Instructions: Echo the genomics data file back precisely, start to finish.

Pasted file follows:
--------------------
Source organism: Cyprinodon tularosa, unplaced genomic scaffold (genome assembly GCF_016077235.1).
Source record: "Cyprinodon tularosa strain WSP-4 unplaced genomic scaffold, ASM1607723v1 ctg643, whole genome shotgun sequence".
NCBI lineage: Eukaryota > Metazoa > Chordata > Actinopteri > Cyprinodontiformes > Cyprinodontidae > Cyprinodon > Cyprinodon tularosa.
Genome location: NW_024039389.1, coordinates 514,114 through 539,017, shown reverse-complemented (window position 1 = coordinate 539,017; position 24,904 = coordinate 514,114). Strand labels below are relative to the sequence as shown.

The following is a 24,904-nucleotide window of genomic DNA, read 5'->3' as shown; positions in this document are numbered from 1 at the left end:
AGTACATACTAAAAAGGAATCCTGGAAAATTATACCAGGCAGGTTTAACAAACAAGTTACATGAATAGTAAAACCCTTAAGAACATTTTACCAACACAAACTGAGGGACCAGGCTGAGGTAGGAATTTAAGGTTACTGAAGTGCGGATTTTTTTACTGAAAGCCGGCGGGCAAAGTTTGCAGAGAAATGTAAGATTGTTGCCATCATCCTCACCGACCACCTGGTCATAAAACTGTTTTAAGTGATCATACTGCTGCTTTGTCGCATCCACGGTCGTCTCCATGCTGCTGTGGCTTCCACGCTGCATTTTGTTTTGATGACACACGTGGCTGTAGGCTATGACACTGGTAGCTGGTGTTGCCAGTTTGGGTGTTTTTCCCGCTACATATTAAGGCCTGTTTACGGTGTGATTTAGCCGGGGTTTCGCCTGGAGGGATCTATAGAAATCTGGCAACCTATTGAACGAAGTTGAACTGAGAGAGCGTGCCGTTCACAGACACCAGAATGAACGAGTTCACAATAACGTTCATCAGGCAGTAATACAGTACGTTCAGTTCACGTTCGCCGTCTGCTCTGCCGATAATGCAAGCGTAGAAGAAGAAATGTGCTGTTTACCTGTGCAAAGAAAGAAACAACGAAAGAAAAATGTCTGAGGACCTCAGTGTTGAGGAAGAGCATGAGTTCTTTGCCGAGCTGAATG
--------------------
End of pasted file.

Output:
Source organism: Cyprinodon tularosa, unplaced genomic scaffold (genome assembly GCF_016077235.1).
Source record: "Cyprinodon tularosa strain WSP-4 unplaced genomic scaffold, ASM1607723v1 ctg643, whole genome shotgun sequence".
NCBI lineage: Eukaryota > Metazoa > Chordata > Actinopteri > Cyprinodontiformes > Cyprinodontidae > Cyprinodon > Cyprinodon tularosa.
Genome location: NW_024039389.1, coordinates 514,114 through 539,017, shown reverse-complemented (window position 1 = coordinate 539,017; position 24,904 = coordinate 514,114). Strand labels below are relative to the sequence as shown.

The following is a 24,904-nucleotide window of genomic DNA, read 5'->3' as shown; positions in this document are numbered from 1 at the left end:
AGTACATACTAAAAAGGAATCCTGGAAAATTATACCAGGCAGGTTTAACAAACAAGTTACATGAATAGTAAAACCCTTAAGAACATTTTACCAACACAAACTGAGGGACCAGGCTGAGGTAGGAATTTAAGGTTACTGAAGTGCGGATTTTTTTACTGAAAGCCGGCGGGCAAAGTTTGCAGAGAAATGTAAGATTGTTGCCATCATCCTCACCGACCACCTGGTCATAAAACTGTTTTAAGTGATCATACTGCTGCTTTGTCGCATCCACGGTCGTCTCCATGCTGCTGTGGCTTCCACGCTGCATTTTGTTTTGATGACACACGTGGCTGTAGGCTATGACACTGGTAGCTGGTGTTGCCAGTTTGGGTGTTTTTCCCGCTACATATTAAGGCCTGTTTACGGTGTGATTTAGCCGGGGTTTCGCCTGGAGGGATCTATAGAAATCTGGCAACCTATTGAACGAAGTTGAACTGAGAGAGCGTGCCGTTCACAGACACCAGAATGAACGAGTTCACAATAACGTTCATCAGGCAGTAATACAGTACGTTCAGTTCACGTTCGCCGTCTGCTCTGCCGATAATGCAAGCGTAGAAGAAGAAATGTGCTGTTTACCTGTGCAAAGAAAGAAACAACGAAAGAAAAATGTCTGAGGACCTCAGTGTTGAGGAAGAGCATGAGTTCTTTGCCGAGCTGAATG